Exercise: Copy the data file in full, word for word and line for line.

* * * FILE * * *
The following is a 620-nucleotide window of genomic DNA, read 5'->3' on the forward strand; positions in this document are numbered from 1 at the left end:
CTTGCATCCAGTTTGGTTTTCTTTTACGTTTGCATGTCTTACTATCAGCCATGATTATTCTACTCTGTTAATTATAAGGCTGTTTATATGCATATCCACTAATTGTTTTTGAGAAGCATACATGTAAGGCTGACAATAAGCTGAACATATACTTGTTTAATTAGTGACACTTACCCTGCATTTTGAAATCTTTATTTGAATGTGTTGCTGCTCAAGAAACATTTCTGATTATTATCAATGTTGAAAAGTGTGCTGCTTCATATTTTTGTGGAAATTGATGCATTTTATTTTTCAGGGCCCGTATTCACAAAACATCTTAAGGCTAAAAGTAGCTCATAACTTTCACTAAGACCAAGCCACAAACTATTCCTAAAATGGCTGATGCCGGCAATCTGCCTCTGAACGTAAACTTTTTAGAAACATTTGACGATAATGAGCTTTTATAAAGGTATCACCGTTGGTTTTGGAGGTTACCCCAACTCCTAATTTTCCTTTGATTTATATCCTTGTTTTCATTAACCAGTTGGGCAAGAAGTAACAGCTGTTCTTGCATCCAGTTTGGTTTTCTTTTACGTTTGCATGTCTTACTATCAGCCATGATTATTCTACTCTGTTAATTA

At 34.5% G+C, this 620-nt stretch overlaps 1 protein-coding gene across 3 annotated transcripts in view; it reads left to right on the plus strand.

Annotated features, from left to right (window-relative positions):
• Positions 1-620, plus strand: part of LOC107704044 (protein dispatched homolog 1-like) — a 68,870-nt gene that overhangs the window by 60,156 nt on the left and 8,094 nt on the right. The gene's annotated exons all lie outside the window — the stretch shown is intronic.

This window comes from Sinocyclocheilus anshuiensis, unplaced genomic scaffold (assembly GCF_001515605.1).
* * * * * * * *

The following is a 620-nucleotide window of genomic DNA, read 5'->3' on the forward strand; positions in this document are numbered from 1 at the left end:
CTTGCATCCAGTTTGGTTTTCTTTTACGTTTGCATGTCTTACTATCAGCCATGATTATTCTACTCTGTTAATTATAAGGCTGTTTATATGCATATCCACTAATTGTTTTTGAGAAGCATACATGTAAGGCTGACAATAAGCTGAACATATACTTGTTTAATTAGTGACACTTACCCTGCATTTTGAAATCTTTATTTGAATGTGTTGCTGCTCAAGAAACATTTCTGATTATTATCAATGTTGAAAAGTGTGCTGCTTCATATTTTTGTGGAAATTGATGCATTTTATTTTTCAGGGCCCGTATTCACAAAACATCTTAAGGCTAAAAGTAGCTCATAACTTTCACTAAGACCAAGCCACAAACTATTCCTAAAATGGCTGATGCCGGCAATCTGCCTCTGAACGTAAACTTTTTAGAAACATTTGACGATAATGAGCTTTTATAAAGGTATCACCGTTGGTTTTGGAGGTTACCCCAACTCCTAATTTTCCTTTGATTTATATCCTTGTTTTCATTAACCAGTTGGGCAAGAAGTAACAGCTGTTCTTGCATCCAGTTTGGTTTTCTTTTACGTTTGCATGTCTTACTATCAGCCATGATTATTCTACTCTGTTAATTA

At 34.5% G+C, this 620-nt stretch overlaps 1 protein-coding gene across 3 annotated transcripts in view; it reads left to right on the plus strand.

Annotated features, from left to right (window-relative positions):
• Positions 1-620, plus strand: part of LOC107704044 (protein dispatched homolog 1-like) — a 68,870-nt gene that overhangs the window by 60,156 nt on the left and 8,094 nt on the right. The gene's annotated exons all lie outside the window — the stretch shown is intronic.

This window comes from Sinocyclocheilus anshuiensis, unplaced genomic scaffold (assembly GCF_001515605.1).